No shooting sport will grow without attracting new shooters and being friendly to the regular Joe weekend warrior (like myself). This an expensive sport and for most people to shell out the sums it takes to compete they first have to really, really, like it. Liking it includes being able to admire the top shooters and having confidence in those who govern the sport to make decisions for everyone, not just the prima ballerinas.
 
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Rob01

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It's not just sponsored shooters that sell items from the table though so the finger can not be pointed just at them. I know guys who aren't sponsored that do it for the same reason to help recoup expenses. And before anyone gets all excited and assumes it's thought of as an entitlement it's not but once an item belongs to a shooter it's theirs to do with it as they please. If they need to recoup some money and don;t need the item then they sell it and someone else gets a good deal on an item they need. I used to do it when I wasn't sponsored and do it now for the same reason if I don't need the item. Not everyone needs everything on the table. I always send emails of thanks though for items pulled off the table. I might not be using it but I appreciate it being there and helping my shooting addiction.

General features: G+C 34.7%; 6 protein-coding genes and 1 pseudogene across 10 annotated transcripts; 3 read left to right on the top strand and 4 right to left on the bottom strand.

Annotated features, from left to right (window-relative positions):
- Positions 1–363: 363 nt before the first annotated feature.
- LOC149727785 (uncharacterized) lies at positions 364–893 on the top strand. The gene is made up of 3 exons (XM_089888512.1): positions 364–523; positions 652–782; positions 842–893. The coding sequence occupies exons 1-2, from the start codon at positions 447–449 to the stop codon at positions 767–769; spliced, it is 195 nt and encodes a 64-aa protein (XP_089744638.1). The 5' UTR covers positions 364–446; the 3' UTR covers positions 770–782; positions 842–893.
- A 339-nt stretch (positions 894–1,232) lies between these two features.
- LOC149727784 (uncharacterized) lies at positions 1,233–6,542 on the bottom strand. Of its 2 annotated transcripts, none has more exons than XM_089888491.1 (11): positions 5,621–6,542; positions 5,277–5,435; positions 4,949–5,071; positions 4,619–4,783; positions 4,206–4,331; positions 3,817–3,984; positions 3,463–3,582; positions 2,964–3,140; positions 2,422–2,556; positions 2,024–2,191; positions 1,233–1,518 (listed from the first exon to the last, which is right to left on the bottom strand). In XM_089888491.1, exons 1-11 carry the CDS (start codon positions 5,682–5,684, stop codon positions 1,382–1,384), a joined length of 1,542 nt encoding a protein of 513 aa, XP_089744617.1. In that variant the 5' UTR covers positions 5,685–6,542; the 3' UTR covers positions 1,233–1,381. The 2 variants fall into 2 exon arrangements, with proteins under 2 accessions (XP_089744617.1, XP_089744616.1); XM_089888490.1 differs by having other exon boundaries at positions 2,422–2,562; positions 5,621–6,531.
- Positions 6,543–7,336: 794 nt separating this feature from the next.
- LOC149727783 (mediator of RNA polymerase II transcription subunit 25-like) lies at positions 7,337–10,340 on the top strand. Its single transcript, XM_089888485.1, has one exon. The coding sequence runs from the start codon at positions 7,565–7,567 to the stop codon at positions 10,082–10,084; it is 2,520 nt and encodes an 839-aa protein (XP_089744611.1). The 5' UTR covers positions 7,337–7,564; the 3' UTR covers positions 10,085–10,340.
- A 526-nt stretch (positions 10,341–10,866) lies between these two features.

Seems like there are two arguments that are getting intertwined but really don't have anything to do with one another.

1. People feeling entitled to a prize table

2. People selling an item they pull from the prize table.

1 is completely wrong. No one is entitled to a prize for going to a match. I think we have beat this up but however the MD feels like is a fair way to do it is fine with me. I have been to all types. I like one way mentioned which is let top 10 pick and then draw the rest. That seems about fairest way to reward the highest shooters but then also give everyone else a chance at a good prize. Trophies and draw is a fine way too.